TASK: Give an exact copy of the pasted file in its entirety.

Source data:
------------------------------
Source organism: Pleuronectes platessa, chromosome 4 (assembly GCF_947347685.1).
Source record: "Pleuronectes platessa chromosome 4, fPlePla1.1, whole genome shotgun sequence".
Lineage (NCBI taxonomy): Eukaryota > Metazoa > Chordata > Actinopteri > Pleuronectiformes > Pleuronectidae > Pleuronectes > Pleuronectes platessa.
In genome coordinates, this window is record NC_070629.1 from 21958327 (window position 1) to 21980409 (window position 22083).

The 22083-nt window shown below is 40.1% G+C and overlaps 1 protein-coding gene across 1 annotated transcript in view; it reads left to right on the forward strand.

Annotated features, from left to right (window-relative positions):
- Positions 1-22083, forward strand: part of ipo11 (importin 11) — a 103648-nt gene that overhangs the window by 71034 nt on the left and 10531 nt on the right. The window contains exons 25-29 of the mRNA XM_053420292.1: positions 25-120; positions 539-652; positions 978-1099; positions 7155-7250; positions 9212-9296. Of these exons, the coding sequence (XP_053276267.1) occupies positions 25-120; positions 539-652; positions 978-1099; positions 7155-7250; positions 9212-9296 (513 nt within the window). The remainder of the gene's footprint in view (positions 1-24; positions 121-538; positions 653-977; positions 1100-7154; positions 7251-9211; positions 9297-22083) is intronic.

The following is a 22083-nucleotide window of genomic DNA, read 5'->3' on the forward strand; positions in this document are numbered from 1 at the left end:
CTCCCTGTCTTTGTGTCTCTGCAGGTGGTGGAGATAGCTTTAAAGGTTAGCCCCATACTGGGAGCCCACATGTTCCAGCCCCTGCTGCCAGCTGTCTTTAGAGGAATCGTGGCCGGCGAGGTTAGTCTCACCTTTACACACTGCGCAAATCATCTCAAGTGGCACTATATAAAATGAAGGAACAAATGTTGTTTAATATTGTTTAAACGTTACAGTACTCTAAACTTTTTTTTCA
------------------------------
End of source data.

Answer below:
Source organism: Pleuronectes platessa, chromosome 4 (assembly GCF_947347685.1).
Source record: "Pleuronectes platessa chromosome 4, fPlePla1.1, whole genome shotgun sequence".
Lineage (NCBI taxonomy): Eukaryota > Metazoa > Chordata > Actinopteri > Pleuronectiformes > Pleuronectidae > Pleuronectes > Pleuronectes platessa.
In genome coordinates, this window is record NC_070629.1 from 21958327 (window position 1) to 21980409 (window position 22083).

The 22083-nt window shown below is 40.1% G+C and overlaps 1 protein-coding gene across 1 annotated transcript in view; it reads left to right on the forward strand.

Annotated features, from left to right (window-relative positions):
- Positions 1-22083, forward strand: part of ipo11 (importin 11) — a 103648-nt gene that overhangs the window by 71034 nt on the left and 10531 nt on the right. The window contains exons 25-29 of the mRNA XM_053420292.1: positions 25-120; positions 539-652; positions 978-1099; positions 7155-7250; positions 9212-9296. Of these exons, the coding sequence (XP_053276267.1) occupies positions 25-120; positions 539-652; positions 978-1099; positions 7155-7250; positions 9212-9296 (513 nt within the window). The remainder of the gene's footprint in view (positions 1-24; positions 121-538; positions 653-977; positions 1100-7154; positions 7251-9211; positions 9297-22083) is intronic.

The following is a 22083-nucleotide window of genomic DNA, read 5'->3' on the forward strand; positions in this document are numbered from 1 at the left end:
CTCCCTGTCTTTGTGTCTCTGCAGGTGGTGGAGATAGCTTTAAAGGTTAGCCCCATACTGGGAGCCCACATGTTCCAGCCCCTGCTGCCAGCTGTCTTTAGAGGAATCGTGGCCGGCGAGGTTAGTCTCACCTTTACACACTGCGCAAATCATCTCAAGTGGCACTATATAAAATGAAGGAACAAATGTTGTTTAATATTGTTTAAACGTTACAGTACTCTAAACTTTTTTTTCA